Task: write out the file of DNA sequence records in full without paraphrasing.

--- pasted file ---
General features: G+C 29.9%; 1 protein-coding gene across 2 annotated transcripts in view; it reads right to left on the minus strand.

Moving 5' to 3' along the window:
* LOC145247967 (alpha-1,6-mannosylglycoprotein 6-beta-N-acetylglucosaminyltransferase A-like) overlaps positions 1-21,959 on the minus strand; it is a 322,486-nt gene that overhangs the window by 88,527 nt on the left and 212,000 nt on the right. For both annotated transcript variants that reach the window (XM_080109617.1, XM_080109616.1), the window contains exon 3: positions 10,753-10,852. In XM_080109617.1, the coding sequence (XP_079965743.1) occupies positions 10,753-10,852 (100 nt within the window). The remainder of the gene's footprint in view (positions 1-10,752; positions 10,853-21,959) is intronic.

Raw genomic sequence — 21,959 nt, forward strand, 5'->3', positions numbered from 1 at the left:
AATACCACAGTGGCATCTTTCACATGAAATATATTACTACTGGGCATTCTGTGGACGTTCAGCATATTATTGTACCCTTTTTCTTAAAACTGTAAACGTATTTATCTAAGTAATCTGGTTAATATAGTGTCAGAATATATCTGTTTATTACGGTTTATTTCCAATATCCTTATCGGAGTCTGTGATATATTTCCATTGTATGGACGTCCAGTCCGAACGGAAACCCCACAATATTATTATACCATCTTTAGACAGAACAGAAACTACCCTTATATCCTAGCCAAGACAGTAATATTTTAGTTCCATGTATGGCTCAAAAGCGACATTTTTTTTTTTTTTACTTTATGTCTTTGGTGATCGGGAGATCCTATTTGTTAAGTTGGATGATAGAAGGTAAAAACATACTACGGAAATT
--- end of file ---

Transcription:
General features: G+C 29.9%; 1 protein-coding gene across 2 annotated transcripts in view; it reads right to left on the minus strand.

Moving 5' to 3' along the window:
* LOC145247967 (alpha-1,6-mannosylglycoprotein 6-beta-N-acetylglucosaminyltransferase A-like) overlaps positions 1-21,959 on the minus strand; it is a 322,486-nt gene that overhangs the window by 88,527 nt on the left and 212,000 nt on the right. For both annotated transcript variants that reach the window (XM_080109617.1, XM_080109616.1), the window contains exon 3: positions 10,753-10,852. In XM_080109617.1, the coding sequence (XP_079965743.1) occupies positions 10,753-10,852 (100 nt within the window). The remainder of the gene's footprint in view (positions 1-10,752; positions 10,853-21,959) is intronic.

Raw genomic sequence — 21,959 nt, forward strand, 5'->3', positions numbered from 1 at the left:
AATACCACAGTGGCATCTTTCACATGAAATATATTACTACTGGGCATTCTGTGGACGTTCAGCATATTATTGTACCCTTTTTCTTAAAACTGTAAACGTATTTATCTAAGTAATCTGGTTAATATAGTGTCAGAATATATCTGTTTATTACGGTTTATTTCCAATATCCTTATCGGAGTCTGTGATATATTTCCATTGTATGGACGTCCAGTCCGAACGGAAACCCCACAATATTATTATACCATCTTTAGACAGAACAGAAACTACCCTTATATCCTAGCCAAGACAGTAATATTTTAGTTCCATGTATGGCTCAAAAGCGACATTTTTTTTTTTTTTACTTTATGTCTTTGGTGATCGGGAGATCCTATTTGTTAAGTTGGATGATAGAAGGTAAAAACATACTACGGAAATT